We see people fighting with each other over control and turf and position and power.

Here we are trying to do the good work that a Jewish community should do: help the poor, teach the children, program for the aged, and instead we use our energy to fight with each other over who gets the chair.

The Jewish community needs to be reaching out to all those who are unconnected to anything Jewish and we’re worried about who gets a seat at the table of power?

That’s not the table we need to worry about.

I can’t stop people from fighting over turf in the workplace; I wish I could.

I can’t change all the messes that we needlessly create in our community life; I wish I could.

But I have a modest proposal to put before you today, a modest but I hope symbolically important proposal.

I want to come back to the table in your head. There are a few times a year when having a place at a table really matters. There are points on the High Holidays, there’s Thanksgiving, and there are the Pesach Seders.

Picture the Seder. It is the essence of family. Picture the traditional painting. Bearded Father/Patriarch at the head of the table. Everyone reading and singing from the Haggadah. Long night; children falling asleep after feeding their horseradish to the dog under the table.

How many people converted to Judaism because of that scene, saying that the Seder crystallized everything they loved about Judaism: family, freedom, values, equality, a G-d who cares about everyone, especially the poor and the oppressed?

There are people here who have two Seders every year with some version of that traditional picture. It might mean travel and effort but people go to great lengths to be together on Pesach.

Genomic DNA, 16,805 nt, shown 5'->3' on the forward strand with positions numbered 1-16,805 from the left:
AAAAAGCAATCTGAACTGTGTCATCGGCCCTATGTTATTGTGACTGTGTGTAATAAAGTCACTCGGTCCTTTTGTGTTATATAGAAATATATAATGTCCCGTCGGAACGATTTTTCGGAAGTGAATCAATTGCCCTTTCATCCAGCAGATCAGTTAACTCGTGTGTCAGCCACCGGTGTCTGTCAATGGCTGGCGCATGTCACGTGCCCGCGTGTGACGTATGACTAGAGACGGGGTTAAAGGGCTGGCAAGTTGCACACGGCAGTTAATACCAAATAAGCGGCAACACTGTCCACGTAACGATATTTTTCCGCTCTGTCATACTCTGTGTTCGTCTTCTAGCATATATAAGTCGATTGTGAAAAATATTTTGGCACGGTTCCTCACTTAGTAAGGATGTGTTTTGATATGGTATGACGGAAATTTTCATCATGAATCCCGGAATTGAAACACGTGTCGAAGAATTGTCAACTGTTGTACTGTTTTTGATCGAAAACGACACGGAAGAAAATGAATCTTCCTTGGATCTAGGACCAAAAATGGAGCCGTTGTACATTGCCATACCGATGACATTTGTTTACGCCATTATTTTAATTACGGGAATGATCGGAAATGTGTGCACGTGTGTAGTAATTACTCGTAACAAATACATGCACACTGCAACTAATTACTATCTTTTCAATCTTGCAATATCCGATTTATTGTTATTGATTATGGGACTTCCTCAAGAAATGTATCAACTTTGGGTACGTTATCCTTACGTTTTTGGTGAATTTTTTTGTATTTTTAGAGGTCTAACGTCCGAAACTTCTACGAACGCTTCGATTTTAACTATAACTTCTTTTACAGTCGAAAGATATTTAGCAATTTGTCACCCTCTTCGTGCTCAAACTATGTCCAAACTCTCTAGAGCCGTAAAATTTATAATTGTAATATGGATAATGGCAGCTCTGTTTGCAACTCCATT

You know the story. Hymie calls each of the kids, “After 52 years of marriage, your mother and I are getting divorced!” The kids all shout into the phone, “Don’t do anything sudden! We’re all coming in for the Seder and we’ll have a family meeting and we’ll work it out! Don’t do anything legal!”

And Hymie hangs up the phone and rolls over to Sadie and says, “It’s all good, honey. But I don’t know how we’re going to get them to come next Pesach.”

What makes this Jewish Joke #49 is that the parents will do anything to have their kids around them at the Seder. And the family is so far-flung and disconnected that they have to go to great lengths to get everyone together.

If you have two traditional Seders with your family and friends, bless you. May you continue to have Seders with your family until you’re all 120 and after that may your family go on for centuries doing Sedarim together.

But let’s tell the truth. Many of us do not have two Seders like this, and many of us do not have one Seder. And on Pesach, some of us sit at a table with our faces smiling and our hearts broken.

Today, Jewish families have changed. If the traditional Jewish family was a Jewish man and a Jewish woman in their first marriage with their children around them… that age-old scene now only represents 5% of the Jewish homes in America.  5%.